* Set down the rules and put them in writing. Have your roommate and yourself sign it. Make sure to include details such as date rent is due and how much notice that they have to give you before moving out *

* Consider a deposit. If you are worried about their behavior, or you are living somewhere that you had to provide one yourself, it might be a good idea. This will also ensure that you a better crowd of roommates, ones that are serious about finding a place to stay (and pay rent) *

* Do not be afraid to enforce your rules and beliefs. Do not let them take advantage of you, because if you let it happen once, it will always happen *

* Have some place to go to have your own space. If you are in a dorm room it is a bit harder, but it is important! *

* Know when to give them their notice to move out, and stick to your guns. Do it BEFORE the environment gets dangerous, unhealthy, or extremely uncomfortable*

* I do not recommend getting “involved” with your roommate. Breakup’s make everyone uncomfortable, and it will also make your house uncomfortable*



A Checklist for living with a roommate: {Dorm Rooms}

* Realize that both you and your roommate are going to have to change. You both are living in that room, and you both will have to find a mid point where everyone can be happy. Be flexible and expect your roommate to be also *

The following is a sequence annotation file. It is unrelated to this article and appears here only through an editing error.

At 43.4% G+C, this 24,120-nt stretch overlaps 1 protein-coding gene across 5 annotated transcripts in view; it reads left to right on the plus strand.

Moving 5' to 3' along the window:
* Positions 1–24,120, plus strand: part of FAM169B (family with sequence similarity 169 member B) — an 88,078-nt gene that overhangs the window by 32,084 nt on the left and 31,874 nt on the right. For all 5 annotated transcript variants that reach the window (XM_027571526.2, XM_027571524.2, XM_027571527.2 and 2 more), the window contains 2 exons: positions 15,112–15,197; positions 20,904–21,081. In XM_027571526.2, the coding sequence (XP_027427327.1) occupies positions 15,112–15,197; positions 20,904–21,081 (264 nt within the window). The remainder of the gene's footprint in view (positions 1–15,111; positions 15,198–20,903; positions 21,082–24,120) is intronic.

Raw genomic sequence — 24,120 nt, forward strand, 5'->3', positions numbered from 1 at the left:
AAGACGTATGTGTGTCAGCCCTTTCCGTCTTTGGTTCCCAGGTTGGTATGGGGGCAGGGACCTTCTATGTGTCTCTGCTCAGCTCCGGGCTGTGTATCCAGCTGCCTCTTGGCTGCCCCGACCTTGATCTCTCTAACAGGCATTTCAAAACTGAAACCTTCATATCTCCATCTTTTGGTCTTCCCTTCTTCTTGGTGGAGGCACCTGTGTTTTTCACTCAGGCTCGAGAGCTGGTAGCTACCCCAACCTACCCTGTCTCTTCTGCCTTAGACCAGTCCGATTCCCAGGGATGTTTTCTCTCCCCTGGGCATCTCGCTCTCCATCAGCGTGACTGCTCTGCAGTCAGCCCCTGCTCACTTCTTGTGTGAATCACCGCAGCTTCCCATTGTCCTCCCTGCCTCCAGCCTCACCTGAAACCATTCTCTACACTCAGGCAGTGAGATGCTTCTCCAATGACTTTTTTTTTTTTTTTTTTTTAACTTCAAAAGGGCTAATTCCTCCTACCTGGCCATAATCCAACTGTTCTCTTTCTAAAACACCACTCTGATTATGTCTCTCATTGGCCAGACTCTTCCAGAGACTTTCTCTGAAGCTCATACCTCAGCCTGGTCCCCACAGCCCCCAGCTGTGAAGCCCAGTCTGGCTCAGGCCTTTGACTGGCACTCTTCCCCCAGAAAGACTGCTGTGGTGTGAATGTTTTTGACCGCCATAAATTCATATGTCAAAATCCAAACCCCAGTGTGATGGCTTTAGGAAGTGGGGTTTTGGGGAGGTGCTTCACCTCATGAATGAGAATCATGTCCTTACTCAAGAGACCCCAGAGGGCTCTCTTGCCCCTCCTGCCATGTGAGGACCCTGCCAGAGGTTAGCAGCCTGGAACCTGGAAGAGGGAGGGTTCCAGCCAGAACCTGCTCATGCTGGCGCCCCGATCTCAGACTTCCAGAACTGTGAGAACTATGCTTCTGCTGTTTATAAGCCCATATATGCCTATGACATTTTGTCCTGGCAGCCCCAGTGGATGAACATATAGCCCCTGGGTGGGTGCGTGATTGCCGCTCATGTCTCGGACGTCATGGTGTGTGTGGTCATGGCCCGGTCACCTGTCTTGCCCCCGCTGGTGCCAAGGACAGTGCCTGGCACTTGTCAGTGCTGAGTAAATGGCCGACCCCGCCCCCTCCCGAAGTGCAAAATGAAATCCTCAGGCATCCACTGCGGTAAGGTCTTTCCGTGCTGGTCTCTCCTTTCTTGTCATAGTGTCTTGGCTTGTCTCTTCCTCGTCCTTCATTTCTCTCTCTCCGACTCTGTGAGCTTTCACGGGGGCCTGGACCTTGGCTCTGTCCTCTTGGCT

* Respect your roommate(s) and their property no matter what. You are no better a person than they are if you go down to their level *

* Sit down within the first few days of school and discuss your thoughts and feelings with your roommate. If everyone cannot come up with reasonable rules and agreements, then ask to change rooms. It is easier to change rooms at the beginning then half way through the semester *

* Do not agree or do things that you are not comfortable with. Peer pressure has no place in the dorm room. You need and deserve to feel comfortable in your room *

* Communicate with your roommate. If something is bugging you, bring it up. Chances are that your roommate does not know that you do not like it if you are being shy and keeping quiet *

* Try to develop a friendship, but don’t force it*

* If you see something that needs to be reported (serious depression, serious drug or alcohol abuse, etc.), report it. You might lose a friend, a roommate, and even your reputation, but it is your duty as a good person to do so. *

* Expect disagreements. Living that close to someone is not going to be easy, and no one is perfect*



All in all, what ever you do or don’t do, you have a chance of meeting a horrible roommate and having some major problems, BUT if you take your time, and consider the above advice, you have a better chance of finding a roommate that could go on to be a life long friend.